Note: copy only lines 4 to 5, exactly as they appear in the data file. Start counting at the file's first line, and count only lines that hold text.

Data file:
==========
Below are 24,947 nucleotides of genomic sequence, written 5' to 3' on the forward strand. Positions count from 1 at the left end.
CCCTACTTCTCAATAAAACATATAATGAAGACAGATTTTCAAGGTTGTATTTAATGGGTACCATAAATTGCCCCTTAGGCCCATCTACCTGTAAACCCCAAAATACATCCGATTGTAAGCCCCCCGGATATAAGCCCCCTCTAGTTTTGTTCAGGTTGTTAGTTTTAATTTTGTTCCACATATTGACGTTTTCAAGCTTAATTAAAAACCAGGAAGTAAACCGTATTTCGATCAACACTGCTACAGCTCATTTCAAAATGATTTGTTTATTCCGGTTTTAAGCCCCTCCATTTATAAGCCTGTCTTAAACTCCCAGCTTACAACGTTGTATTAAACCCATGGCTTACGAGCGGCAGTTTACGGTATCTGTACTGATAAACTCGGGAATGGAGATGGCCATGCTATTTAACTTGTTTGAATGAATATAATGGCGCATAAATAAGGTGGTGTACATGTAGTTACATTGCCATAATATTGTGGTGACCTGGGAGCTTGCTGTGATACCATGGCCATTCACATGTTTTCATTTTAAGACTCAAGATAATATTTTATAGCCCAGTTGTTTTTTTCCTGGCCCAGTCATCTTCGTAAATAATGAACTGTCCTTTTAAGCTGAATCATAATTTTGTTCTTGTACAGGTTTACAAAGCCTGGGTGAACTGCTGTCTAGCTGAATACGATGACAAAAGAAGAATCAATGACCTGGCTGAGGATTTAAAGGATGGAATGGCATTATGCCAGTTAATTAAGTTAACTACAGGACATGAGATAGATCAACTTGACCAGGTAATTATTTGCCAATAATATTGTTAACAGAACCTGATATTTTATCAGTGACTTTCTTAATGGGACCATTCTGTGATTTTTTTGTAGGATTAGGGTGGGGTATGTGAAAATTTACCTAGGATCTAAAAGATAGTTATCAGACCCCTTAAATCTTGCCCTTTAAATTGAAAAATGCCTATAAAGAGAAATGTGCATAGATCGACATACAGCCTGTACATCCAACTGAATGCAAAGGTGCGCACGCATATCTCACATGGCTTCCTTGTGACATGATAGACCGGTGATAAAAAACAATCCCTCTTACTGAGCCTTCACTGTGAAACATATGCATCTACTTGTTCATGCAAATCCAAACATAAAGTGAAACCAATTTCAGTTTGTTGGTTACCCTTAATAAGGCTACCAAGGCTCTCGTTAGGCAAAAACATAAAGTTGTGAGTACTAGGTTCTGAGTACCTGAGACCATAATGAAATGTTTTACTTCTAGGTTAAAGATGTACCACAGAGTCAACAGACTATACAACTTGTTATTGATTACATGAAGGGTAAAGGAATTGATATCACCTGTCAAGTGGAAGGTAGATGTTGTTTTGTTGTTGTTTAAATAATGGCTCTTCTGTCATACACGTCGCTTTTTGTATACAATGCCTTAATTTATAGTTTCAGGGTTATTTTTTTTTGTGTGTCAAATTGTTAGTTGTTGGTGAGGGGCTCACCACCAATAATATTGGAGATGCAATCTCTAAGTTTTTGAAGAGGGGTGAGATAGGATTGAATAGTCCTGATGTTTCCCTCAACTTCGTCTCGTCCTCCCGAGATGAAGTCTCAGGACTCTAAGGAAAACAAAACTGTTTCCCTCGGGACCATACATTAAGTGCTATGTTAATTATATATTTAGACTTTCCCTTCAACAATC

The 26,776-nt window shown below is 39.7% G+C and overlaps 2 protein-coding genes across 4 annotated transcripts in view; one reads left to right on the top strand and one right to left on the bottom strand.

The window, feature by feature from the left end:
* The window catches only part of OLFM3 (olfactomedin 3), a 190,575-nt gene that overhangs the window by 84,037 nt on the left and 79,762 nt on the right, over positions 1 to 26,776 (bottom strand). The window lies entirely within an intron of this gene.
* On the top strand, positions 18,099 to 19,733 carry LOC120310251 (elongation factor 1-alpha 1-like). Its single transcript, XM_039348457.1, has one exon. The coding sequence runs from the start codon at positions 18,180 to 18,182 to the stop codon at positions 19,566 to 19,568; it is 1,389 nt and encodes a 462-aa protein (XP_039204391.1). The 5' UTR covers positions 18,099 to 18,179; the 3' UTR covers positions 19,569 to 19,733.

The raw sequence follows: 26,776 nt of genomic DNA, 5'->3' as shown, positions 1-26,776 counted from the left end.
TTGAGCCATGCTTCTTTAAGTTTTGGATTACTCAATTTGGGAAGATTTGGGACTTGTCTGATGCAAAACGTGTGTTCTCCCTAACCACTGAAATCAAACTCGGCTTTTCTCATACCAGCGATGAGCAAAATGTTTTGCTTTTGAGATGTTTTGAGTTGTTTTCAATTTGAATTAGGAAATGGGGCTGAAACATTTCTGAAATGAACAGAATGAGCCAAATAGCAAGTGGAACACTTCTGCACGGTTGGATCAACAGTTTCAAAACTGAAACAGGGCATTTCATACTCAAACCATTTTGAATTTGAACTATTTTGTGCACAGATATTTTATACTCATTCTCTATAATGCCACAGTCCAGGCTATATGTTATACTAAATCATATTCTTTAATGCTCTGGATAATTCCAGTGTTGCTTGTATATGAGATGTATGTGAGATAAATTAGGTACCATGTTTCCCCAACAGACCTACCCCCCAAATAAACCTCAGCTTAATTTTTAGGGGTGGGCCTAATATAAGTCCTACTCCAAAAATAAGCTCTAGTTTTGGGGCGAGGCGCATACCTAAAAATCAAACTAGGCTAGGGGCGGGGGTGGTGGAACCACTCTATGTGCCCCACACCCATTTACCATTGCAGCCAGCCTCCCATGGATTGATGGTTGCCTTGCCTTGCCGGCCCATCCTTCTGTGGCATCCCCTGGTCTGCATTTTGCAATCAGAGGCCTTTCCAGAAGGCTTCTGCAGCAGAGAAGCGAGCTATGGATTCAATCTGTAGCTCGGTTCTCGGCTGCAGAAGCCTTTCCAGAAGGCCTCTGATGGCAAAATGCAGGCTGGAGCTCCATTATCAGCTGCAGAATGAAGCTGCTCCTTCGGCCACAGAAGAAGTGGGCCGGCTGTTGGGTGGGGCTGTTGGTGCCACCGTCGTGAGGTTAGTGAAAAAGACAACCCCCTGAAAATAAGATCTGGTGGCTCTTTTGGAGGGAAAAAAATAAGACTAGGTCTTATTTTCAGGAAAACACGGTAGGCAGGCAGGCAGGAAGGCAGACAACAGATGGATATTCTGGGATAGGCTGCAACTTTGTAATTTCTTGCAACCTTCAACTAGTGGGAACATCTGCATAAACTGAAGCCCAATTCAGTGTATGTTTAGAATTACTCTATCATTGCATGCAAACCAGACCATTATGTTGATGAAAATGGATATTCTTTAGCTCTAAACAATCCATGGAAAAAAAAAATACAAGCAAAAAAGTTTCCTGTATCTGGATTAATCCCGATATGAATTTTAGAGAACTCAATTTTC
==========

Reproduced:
The window, feature by feature from the left end:
* The window catches only part of OLFM3 (olfactomedin 3), a 190,575-nt gene that overhangs the window by 84,037 nt on the left and 79,762 nt on the right, over positions 1 to 26,776 (bottom strand). The window lies entirely within an intron of this gene.